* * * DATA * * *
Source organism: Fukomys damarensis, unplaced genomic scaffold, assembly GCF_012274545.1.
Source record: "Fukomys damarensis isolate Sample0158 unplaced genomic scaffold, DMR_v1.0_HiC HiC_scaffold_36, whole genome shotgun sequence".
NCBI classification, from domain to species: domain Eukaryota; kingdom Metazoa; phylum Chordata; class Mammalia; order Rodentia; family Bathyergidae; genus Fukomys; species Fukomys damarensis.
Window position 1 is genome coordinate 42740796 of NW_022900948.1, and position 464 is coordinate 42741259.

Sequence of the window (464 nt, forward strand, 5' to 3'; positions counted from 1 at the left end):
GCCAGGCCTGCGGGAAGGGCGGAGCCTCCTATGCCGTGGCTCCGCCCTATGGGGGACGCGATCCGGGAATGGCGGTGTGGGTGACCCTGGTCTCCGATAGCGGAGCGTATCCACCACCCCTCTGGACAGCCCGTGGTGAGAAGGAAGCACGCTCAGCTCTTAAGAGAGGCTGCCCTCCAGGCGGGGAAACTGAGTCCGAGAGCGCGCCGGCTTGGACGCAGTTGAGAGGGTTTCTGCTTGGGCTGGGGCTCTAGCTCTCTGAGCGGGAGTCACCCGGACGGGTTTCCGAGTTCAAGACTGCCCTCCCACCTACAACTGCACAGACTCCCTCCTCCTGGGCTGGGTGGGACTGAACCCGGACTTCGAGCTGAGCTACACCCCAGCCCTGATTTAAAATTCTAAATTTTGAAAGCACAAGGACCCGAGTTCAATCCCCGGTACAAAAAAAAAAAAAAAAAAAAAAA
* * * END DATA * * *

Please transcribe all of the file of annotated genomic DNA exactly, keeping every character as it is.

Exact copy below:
Source organism: Fukomys damarensis, unplaced genomic scaffold, assembly GCF_012274545.1.
Source record: "Fukomys damarensis isolate Sample0158 unplaced genomic scaffold, DMR_v1.0_HiC HiC_scaffold_36, whole genome shotgun sequence".
NCBI classification, from domain to species: domain Eukaryota; kingdom Metazoa; phylum Chordata; class Mammalia; order Rodentia; family Bathyergidae; genus Fukomys; species Fukomys damarensis.
Window position 1 is genome coordinate 42740796 of NW_022900948.1, and position 464 is coordinate 42741259.

Sequence of the window (464 nt, forward strand, 5' to 3'; positions counted from 1 at the left end):
GCCAGGCCTGCGGGAAGGGCGGAGCCTCCTATGCCGTGGCTCCGCCCTATGGGGGACGCGATCCGGGAATGGCGGTGTGGGTGACCCTGGTCTCCGATAGCGGAGCGTATCCACCACCCCTCTGGACAGCCCGTGGTGAGAAGGAAGCACGCTCAGCTCTTAAGAGAGGCTGCCCTCCAGGCGGGGAAACTGAGTCCGAGAGCGCGCCGGCTTGGACGCAGTTGAGAGGGTTTCTGCTTGGGCTGGGGCTCTAGCTCTCTGAGCGGGAGTCACCCGGACGGGTTTCCGAGTTCAAGACTGCCCTCCCACCTACAACTGCACAGACTCCCTCCTCCTGGGCTGGGTGGGACTGAACCCGGACTTCGAGCTGAGCTACACCCCAGCCCTGATTTAAAATTCTAAATTTTGAAAGCACAAGGACCCGAGTTCAATCCCCGGTACAAAAAAAAAAAAAAAAAAAAAAA